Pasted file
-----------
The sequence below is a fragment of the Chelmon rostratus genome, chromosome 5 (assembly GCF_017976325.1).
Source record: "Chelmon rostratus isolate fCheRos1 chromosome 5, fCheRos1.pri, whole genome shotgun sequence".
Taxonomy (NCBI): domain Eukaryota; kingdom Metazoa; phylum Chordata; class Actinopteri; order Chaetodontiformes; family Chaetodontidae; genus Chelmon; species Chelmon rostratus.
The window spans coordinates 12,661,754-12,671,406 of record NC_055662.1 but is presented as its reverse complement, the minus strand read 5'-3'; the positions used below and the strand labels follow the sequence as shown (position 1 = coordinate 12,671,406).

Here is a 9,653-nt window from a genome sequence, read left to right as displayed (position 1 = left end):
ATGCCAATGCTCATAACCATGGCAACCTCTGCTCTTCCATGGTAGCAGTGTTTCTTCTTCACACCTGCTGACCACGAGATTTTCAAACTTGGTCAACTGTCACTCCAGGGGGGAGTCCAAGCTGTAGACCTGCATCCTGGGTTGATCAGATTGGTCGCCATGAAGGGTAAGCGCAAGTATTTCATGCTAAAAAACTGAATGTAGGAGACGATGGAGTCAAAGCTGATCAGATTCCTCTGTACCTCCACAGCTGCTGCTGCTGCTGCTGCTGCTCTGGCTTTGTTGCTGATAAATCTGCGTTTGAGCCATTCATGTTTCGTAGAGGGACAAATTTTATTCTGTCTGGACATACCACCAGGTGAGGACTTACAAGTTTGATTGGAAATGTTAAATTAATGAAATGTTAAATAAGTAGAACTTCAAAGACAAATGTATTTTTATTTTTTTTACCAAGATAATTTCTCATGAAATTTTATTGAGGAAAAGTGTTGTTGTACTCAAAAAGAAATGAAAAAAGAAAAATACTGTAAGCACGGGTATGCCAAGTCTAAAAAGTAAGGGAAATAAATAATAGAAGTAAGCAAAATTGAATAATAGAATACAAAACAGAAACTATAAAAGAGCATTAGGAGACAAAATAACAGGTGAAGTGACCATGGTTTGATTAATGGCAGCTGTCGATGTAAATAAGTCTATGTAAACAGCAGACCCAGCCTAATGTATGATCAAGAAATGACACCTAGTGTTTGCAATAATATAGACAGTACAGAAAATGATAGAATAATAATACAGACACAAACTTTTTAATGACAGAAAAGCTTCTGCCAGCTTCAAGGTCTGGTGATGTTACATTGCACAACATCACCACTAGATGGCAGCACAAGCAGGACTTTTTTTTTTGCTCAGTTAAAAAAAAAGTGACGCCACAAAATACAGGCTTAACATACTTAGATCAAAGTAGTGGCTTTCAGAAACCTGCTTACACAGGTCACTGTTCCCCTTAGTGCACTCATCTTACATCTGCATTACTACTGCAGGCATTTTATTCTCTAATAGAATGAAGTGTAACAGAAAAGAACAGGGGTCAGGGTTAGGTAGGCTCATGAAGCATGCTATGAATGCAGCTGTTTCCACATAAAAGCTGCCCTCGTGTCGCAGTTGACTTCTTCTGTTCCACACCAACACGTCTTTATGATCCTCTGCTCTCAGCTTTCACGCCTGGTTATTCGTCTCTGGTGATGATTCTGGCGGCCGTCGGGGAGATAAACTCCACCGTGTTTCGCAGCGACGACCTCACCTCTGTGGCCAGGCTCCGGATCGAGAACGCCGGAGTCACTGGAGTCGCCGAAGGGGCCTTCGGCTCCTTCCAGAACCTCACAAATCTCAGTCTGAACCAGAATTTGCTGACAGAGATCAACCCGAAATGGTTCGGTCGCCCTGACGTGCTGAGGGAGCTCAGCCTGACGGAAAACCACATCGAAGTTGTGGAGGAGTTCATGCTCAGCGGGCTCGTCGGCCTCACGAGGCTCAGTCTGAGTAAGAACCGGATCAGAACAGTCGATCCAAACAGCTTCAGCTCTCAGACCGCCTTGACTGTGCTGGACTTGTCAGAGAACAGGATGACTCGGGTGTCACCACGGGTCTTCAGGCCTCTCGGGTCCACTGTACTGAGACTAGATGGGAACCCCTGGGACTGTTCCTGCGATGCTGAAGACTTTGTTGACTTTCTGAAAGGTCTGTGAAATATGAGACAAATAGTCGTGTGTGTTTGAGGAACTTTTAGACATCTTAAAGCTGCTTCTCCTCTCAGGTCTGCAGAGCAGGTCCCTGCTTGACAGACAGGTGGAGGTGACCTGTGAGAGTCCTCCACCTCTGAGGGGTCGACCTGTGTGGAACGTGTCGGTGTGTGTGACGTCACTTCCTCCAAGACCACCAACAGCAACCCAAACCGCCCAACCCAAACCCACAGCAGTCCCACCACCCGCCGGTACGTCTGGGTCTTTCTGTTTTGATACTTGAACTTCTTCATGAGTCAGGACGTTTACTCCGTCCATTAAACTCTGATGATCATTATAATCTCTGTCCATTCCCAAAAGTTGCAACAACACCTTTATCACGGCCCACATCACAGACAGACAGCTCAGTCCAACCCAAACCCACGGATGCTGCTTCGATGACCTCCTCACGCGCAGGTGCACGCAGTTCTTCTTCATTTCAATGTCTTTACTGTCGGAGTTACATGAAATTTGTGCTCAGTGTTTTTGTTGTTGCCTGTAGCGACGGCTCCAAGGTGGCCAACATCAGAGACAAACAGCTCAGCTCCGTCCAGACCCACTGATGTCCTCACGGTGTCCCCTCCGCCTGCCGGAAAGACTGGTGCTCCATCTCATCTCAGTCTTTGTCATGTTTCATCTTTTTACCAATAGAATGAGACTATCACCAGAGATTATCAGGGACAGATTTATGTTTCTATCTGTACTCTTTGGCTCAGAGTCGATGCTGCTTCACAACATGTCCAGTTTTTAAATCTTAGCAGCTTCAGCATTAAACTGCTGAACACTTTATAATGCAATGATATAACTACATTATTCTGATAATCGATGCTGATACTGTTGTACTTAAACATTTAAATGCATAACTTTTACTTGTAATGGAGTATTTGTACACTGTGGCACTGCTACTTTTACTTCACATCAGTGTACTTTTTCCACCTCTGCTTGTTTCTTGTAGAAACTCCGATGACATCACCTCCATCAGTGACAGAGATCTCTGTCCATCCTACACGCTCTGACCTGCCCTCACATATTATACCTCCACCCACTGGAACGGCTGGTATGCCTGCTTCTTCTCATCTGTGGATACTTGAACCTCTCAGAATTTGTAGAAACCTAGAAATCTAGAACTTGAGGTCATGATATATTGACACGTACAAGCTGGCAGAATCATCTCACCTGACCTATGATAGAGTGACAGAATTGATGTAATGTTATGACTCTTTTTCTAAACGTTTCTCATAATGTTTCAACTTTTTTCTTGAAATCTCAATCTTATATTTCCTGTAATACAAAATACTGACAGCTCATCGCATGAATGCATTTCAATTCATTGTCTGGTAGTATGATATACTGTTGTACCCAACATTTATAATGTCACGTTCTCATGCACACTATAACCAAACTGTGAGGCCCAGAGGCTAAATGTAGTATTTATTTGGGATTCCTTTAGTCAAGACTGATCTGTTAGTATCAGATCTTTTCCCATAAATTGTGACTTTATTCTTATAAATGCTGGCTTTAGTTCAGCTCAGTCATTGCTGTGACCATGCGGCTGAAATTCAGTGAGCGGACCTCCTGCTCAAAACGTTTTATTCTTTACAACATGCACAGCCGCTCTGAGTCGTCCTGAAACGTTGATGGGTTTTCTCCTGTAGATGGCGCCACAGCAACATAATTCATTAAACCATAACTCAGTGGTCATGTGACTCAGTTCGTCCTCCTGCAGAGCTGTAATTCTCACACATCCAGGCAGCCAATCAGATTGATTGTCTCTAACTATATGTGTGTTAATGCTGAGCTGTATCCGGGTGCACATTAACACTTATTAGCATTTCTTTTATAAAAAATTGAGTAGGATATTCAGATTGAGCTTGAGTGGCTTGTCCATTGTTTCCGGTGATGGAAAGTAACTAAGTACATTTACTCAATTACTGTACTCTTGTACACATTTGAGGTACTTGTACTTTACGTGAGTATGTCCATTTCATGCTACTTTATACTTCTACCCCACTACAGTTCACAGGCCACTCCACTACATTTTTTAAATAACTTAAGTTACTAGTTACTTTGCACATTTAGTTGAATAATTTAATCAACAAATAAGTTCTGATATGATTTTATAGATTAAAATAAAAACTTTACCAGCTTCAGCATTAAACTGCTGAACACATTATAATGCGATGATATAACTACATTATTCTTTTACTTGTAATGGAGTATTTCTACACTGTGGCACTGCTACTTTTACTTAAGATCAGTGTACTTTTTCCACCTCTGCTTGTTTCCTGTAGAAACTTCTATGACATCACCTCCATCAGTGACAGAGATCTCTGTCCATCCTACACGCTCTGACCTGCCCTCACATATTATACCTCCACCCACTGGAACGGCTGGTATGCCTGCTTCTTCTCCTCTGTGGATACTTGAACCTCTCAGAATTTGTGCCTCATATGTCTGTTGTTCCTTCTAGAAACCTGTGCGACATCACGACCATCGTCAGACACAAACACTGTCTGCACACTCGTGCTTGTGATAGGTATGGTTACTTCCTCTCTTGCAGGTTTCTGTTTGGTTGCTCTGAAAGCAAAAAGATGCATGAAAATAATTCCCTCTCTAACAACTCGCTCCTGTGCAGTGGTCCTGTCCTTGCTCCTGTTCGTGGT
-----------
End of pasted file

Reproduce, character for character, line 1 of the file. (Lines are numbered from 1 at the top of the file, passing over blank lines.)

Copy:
The sequence below is a fragment of the Chelmon rostratus genome, chromosome 5 (assembly GCF_017976325.1).